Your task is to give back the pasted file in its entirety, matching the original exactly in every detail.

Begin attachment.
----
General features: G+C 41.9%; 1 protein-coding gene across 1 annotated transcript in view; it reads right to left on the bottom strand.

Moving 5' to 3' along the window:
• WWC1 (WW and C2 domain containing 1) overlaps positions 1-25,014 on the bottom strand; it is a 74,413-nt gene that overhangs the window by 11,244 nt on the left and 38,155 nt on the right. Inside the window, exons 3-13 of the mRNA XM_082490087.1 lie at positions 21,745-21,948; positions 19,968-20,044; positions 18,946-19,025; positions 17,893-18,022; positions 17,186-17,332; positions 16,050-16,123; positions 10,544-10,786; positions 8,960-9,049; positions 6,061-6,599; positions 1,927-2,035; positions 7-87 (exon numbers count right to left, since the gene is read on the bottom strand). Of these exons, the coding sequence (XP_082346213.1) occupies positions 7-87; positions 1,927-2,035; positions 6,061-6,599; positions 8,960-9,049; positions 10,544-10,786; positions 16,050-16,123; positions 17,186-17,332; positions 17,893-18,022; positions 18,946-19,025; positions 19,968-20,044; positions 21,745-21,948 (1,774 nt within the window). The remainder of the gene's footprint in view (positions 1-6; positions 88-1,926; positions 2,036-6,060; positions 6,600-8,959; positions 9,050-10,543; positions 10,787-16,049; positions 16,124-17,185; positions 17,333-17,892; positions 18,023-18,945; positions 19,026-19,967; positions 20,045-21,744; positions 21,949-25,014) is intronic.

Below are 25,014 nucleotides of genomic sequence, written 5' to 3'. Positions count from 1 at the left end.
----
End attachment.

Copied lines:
General features: G+C 41.9%; 1 protein-coding gene across 1 annotated transcript in view; it reads right to left on the bottom strand.

Moving 5' to 3' along the window:
• WWC1 (WW and C2 domain containing 1) overlaps positions 1-25,014 on the bottom strand; it is a 74,413-nt gene that overhangs the window by 11,244 nt on the left and 38,155 nt on the right. Inside the window, exons 3-13 of the mRNA XM_082490087.1 lie at positions 21,745-21,948; positions 19,968-20,044; positions 18,946-19,025; positions 17,893-18,022; positions 17,186-17,332; positions 16,050-16,123; positions 10,544-10,786; positions 8,960-9,049; positions 6,061-6,599; positions 1,927-2,035; positions 7-87 (exon numbers count right to left, since the gene is read on the bottom strand). Of these exons, the coding sequence (XP_082346213.1) occupies positions 7-87; positions 1,927-2,035; positions 6,061-6,599; positions 8,960-9,049; positions 10,544-10,786; positions 16,050-16,123; positions 17,186-17,332; positions 17,893-18,022; positions 18,946-19,025; positions 19,968-20,044; positions 21,745-21,948 (1,774 nt within the window). The remainder of the gene's footprint in view (positions 1-6; positions 88-1,926; positions 2,036-6,060; positions 6,600-8,959; positions 9,050-10,543; positions 10,787-16,049; positions 16,124-17,185; positions 17,333-17,892; positions 18,023-18,945; positions 19,026-19,967; positions 20,045-21,744; positions 21,949-25,014) is intronic.

Below are 25,014 nucleotides of genomic sequence, written 5' to 3'. Positions count from 1 at the left end.